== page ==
JP: PMI Manufacturing Index

April 30, 2017 07:30 CDT

Actual Previous
Manufacturing - Level 52.7 52.4

The Nikkei Manufacturing PMI headline index advanced to 52.7 in April, close to the flash estimate of 52.8, and confirming an increase in the index from 52.4 in March. The index is still below the recent high recorded in February but continues to indicate a solid expansion in Japan's manufacturing sector.

The survey's production index shows output by manufacturers increased for the eighth consecutive month in April, with the pace of growth picking up from March. Respondents reported another increase in new orders, though slightly down from the pace set in March, and a stronger increase in new export orders. Respondents are also more confident about the twelve month outlook for activity, with the survey's measure of employment also remain gin close too the near three-year peak recorded in February.

Respondents also report that input price increases accelerated in April to their fastest pace in more than two years, with higher fuel and steel prices making a significant contribution. Firms reported they were able to pass on these higher costs to their customers, with the survey showing selling prices increasing by the most since late 2014.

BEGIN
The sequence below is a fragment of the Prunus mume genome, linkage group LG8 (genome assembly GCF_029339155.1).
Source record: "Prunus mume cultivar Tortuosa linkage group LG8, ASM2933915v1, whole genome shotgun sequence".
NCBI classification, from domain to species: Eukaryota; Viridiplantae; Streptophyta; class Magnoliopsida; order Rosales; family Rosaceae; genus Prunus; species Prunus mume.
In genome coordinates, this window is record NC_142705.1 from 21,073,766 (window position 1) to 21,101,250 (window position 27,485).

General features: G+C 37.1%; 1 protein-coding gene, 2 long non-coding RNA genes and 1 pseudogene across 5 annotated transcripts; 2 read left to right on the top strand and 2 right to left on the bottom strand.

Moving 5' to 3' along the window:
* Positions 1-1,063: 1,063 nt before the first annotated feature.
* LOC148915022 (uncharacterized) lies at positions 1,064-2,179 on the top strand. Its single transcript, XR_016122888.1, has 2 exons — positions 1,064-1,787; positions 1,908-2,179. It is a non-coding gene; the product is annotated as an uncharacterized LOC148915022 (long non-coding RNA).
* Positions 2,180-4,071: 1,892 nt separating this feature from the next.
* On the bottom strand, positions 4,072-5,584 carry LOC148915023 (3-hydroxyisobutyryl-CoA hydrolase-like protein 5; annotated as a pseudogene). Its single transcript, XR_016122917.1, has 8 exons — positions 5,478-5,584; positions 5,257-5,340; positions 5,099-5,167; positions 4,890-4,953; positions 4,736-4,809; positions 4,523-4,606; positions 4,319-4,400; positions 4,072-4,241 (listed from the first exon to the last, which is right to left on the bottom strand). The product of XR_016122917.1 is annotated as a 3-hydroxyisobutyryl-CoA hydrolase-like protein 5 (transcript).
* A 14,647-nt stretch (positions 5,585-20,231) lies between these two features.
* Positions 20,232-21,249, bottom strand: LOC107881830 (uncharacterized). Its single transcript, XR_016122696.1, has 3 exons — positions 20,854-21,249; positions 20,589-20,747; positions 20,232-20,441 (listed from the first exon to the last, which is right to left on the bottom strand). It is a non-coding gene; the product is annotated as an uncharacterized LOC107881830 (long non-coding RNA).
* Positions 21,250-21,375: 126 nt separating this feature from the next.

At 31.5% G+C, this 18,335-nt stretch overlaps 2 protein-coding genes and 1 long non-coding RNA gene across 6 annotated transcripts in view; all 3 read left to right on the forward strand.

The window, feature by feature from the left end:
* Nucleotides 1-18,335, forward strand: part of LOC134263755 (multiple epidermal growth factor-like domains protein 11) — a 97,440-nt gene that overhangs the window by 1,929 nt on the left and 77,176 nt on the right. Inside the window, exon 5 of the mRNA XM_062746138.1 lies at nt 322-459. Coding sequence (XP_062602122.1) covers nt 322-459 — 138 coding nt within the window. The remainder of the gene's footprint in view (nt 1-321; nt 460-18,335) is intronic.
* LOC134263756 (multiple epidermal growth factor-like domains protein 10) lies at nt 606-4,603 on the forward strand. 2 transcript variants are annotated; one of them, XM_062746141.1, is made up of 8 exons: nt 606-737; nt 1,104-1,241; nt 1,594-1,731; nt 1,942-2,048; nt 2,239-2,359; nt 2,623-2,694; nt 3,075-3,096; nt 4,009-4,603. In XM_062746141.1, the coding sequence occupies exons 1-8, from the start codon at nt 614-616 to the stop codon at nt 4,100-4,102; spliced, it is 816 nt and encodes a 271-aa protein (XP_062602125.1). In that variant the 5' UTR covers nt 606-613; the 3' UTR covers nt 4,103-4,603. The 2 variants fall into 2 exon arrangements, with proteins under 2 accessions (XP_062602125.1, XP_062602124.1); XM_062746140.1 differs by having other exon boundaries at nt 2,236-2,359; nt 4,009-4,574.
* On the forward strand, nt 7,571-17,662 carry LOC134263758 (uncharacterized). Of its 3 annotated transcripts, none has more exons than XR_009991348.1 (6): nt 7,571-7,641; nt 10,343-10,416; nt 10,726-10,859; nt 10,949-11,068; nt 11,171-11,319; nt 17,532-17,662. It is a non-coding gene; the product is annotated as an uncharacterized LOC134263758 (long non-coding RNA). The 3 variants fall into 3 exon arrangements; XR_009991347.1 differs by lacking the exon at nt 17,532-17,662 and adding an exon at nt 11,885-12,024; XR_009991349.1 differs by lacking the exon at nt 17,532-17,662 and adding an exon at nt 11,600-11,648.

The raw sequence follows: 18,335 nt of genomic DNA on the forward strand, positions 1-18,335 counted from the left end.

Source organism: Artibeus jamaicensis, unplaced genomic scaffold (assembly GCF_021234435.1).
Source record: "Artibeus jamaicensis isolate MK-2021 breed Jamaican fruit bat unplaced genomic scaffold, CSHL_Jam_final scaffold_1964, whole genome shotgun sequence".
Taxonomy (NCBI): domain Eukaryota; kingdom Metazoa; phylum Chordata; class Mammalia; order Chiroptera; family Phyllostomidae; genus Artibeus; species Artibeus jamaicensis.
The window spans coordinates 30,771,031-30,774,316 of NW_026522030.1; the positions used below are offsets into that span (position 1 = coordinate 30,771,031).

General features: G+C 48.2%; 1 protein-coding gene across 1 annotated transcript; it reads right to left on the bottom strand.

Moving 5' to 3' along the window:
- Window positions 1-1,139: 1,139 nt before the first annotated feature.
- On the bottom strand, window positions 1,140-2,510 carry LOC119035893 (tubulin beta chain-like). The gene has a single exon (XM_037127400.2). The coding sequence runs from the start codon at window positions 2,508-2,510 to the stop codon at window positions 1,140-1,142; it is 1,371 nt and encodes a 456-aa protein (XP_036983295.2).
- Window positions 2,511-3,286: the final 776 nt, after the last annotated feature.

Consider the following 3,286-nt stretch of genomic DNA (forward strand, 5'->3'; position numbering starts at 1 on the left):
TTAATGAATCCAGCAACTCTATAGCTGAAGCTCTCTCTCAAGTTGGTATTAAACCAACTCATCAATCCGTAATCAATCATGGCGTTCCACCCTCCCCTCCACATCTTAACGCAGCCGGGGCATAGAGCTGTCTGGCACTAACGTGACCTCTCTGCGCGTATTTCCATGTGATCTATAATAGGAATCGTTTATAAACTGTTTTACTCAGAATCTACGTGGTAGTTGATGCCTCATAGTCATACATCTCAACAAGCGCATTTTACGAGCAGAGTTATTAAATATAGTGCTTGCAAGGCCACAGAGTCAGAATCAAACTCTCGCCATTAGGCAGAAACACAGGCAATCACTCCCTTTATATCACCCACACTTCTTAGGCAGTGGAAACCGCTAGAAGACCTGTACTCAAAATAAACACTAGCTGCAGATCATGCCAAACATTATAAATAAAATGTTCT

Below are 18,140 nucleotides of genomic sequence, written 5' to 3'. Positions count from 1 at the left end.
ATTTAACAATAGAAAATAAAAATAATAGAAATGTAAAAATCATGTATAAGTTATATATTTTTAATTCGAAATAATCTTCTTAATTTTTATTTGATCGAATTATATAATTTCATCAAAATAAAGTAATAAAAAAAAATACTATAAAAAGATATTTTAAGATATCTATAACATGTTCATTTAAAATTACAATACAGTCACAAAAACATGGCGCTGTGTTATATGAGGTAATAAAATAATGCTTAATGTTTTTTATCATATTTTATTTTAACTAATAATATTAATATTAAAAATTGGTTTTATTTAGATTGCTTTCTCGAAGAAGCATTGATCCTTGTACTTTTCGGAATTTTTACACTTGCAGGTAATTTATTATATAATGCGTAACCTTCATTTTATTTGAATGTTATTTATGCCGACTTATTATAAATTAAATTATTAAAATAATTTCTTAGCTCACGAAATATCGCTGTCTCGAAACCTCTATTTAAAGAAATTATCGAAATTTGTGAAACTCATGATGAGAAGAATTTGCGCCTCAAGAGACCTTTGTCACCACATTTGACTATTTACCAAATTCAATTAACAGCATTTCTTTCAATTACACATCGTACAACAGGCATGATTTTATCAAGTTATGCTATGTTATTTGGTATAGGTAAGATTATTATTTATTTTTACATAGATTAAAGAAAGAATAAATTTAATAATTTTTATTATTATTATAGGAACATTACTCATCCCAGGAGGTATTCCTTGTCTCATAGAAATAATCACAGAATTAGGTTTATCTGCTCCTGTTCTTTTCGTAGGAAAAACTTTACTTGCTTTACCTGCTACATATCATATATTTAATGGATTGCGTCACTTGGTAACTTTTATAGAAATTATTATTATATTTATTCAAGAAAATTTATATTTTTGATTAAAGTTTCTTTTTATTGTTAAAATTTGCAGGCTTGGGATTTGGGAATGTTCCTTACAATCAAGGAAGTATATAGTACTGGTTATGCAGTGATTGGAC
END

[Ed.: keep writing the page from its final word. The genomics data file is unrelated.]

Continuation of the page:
The Purchasing Managers' Manufacturing Index (PMI) is based on monthly questionnaire surveys of selected companies which provide an advance indication of what is really happening in the private sector economy by tracking changes in variables such as output, new orders, stock levels, employment and prices across the manufacturing sectors.

Investors need to keep their fingers on the pulse of the economy because it dictates how various types of investments will perform. By tracking economic data such as the purchasing managers' manufacturing indexes, investors will know what the economic backdrop is for the various markets. The stock market likes to see healthy economic growth because that translates to higher corporate profits. The bond market prefers less rapid growth and is extremely sensitive to whether the economy is growing too quickly and causing potential inflationary pressures.